This excellent column by Anna Quindlen, titled "Put ‘Em in a Tree Museum," ponders the fallout from overdevelopment. For example, the bald eagle may be back but how long can it last, with its habitat fast disappearing? And when will this very local issue start to reach momentum, like the dangers of smoking finally did after the findings of the ’70s? What does it take?
Well, a pretty radical shift in land use, if you ask me. As much as I love my 1/3 acre in the burbs, if we all take up that much land pretty soon there’s no more open spaces. (300 million and counting.)
Which reminds me to show you Takoma Village, the first urban co-housing development in the U.S., in the nearby Takoma section of D.C. If you’re not familiar with the concept, they’re communes for grown-ups. First popularized in Denmark (where else?), the movement is spreading even here in me-me-me America. This one features such shared facilities as a large dining area and kitchen, playroom, workshop, gym, library and gardens. And it’s 2 blocks from a subway stop, so residents can ditch their cars. To learn more, check their website.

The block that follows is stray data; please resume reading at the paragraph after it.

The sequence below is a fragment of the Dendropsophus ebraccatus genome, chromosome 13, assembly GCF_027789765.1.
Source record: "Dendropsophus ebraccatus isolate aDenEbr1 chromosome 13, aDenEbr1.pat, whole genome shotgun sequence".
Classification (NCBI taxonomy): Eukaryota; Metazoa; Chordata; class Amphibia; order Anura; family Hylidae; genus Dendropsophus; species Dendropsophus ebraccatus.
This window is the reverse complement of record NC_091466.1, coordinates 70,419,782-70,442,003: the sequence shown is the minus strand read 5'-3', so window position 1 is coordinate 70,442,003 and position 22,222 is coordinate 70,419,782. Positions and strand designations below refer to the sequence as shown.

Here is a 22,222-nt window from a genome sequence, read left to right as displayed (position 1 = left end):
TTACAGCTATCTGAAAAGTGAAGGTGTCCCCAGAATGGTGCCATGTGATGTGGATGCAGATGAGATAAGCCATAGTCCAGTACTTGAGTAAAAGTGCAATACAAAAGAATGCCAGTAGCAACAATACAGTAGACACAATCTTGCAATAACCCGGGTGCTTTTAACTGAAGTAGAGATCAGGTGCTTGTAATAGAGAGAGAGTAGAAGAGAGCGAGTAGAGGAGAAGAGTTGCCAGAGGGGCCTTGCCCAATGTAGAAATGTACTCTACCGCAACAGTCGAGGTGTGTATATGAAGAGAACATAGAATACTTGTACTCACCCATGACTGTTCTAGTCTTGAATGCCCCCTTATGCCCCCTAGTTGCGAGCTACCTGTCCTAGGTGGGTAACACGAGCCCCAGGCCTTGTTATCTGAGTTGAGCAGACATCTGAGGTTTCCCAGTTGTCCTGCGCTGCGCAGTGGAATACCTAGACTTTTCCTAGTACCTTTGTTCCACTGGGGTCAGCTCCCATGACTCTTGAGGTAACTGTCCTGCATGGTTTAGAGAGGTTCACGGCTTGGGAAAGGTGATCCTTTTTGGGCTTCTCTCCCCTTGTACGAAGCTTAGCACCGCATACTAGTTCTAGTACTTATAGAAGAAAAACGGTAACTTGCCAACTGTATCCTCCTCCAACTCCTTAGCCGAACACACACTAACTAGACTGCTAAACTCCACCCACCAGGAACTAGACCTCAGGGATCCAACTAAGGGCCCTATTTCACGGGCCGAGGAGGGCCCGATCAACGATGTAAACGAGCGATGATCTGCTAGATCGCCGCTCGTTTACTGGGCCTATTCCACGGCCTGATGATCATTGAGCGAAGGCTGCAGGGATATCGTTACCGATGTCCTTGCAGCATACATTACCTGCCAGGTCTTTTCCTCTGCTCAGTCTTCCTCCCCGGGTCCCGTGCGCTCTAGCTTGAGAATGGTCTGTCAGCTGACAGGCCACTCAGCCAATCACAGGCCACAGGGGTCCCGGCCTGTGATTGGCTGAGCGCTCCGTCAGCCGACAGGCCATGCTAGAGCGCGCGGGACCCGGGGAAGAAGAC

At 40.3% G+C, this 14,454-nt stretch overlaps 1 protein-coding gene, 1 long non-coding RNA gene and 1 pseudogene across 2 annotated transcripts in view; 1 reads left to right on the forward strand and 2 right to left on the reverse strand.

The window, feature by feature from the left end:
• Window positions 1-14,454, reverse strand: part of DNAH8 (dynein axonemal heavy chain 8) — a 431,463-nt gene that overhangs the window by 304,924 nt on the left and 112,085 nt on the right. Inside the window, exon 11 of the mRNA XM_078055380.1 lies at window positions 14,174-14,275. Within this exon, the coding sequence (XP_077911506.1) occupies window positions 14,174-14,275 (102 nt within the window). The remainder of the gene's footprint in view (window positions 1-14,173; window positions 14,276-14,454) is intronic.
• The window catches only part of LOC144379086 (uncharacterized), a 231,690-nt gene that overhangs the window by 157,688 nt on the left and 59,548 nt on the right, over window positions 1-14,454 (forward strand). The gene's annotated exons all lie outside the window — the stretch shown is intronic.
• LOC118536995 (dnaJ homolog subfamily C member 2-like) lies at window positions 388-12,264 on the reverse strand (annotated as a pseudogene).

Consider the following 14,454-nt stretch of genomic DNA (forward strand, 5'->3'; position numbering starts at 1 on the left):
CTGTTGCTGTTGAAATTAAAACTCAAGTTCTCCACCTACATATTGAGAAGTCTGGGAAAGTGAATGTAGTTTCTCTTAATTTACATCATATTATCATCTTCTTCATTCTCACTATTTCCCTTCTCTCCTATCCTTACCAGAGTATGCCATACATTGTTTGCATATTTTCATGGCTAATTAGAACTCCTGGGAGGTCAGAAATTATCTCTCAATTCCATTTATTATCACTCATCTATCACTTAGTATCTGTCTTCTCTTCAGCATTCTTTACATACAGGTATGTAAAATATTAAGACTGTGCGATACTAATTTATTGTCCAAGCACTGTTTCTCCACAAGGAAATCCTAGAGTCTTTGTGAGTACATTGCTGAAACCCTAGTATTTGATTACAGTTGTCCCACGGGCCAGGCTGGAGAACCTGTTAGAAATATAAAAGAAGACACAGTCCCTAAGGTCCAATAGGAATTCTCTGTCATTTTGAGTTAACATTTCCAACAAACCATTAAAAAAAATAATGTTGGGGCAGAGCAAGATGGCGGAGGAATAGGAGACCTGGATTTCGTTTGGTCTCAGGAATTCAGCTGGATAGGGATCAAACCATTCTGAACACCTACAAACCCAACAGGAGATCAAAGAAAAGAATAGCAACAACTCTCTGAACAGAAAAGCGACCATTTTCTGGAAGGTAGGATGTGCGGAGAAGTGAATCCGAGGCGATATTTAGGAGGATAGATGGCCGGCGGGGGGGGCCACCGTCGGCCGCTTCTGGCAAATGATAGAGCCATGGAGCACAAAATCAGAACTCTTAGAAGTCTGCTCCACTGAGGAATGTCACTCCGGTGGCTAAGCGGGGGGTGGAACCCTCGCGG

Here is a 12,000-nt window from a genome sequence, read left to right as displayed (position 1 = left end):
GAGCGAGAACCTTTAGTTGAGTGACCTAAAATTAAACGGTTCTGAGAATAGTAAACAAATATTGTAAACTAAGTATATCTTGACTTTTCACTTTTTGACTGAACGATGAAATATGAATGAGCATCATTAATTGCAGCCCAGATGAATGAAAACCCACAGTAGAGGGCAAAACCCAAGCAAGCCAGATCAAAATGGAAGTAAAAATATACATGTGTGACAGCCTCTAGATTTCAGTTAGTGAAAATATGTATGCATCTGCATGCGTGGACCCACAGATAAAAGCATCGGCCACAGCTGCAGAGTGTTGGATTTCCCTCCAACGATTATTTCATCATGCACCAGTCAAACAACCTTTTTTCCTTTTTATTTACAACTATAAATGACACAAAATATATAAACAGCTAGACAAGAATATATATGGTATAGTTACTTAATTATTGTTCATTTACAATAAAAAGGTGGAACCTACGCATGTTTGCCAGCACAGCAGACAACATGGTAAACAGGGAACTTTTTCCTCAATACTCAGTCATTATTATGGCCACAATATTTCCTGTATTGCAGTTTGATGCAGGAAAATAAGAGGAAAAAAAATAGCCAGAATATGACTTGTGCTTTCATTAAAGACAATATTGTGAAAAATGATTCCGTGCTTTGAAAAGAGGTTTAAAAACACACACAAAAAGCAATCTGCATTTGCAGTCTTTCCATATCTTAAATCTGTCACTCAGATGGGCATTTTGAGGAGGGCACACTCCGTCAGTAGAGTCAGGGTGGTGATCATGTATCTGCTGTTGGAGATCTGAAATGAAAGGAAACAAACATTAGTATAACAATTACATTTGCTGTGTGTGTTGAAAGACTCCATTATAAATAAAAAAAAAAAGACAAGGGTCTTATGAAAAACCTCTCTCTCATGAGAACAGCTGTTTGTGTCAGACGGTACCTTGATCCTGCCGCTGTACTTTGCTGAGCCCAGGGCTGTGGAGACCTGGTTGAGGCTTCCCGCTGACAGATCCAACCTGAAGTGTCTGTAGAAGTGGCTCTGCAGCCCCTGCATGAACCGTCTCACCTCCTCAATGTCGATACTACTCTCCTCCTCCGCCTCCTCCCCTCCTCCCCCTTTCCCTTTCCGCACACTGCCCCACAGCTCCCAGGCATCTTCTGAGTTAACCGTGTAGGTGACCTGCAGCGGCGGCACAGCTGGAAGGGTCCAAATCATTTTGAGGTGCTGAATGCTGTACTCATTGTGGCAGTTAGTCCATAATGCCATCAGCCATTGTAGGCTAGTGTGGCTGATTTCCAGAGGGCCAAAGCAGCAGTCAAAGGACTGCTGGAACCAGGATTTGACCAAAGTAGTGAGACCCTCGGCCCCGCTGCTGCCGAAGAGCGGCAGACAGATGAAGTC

Now I’ve followed Takoma Village from early planning to now-thriving not because I’m an anti-sprawl activist but because my friends are part of its community. And my personal reaction has always been "Great, love it, just not for ME," which makes me feel downright anti-social. Too many meetings! But I’ve gotta think this is part of the big answer to the mushrooming problem of overdevelopment.
So how about their lovely central garden? The resident gardener is a buddy of mine and he’s even incorporated some of my passalong plants, so I admit I’m biased. But notice that in a community like this, even nongardeners get to live among lush personal gardens – and yard space isn’t wasted on them, either.
Click to enlarge the photos.Posted by Susan Harris on November 2, 2006 at 4:34 am, in the category Real Gardens.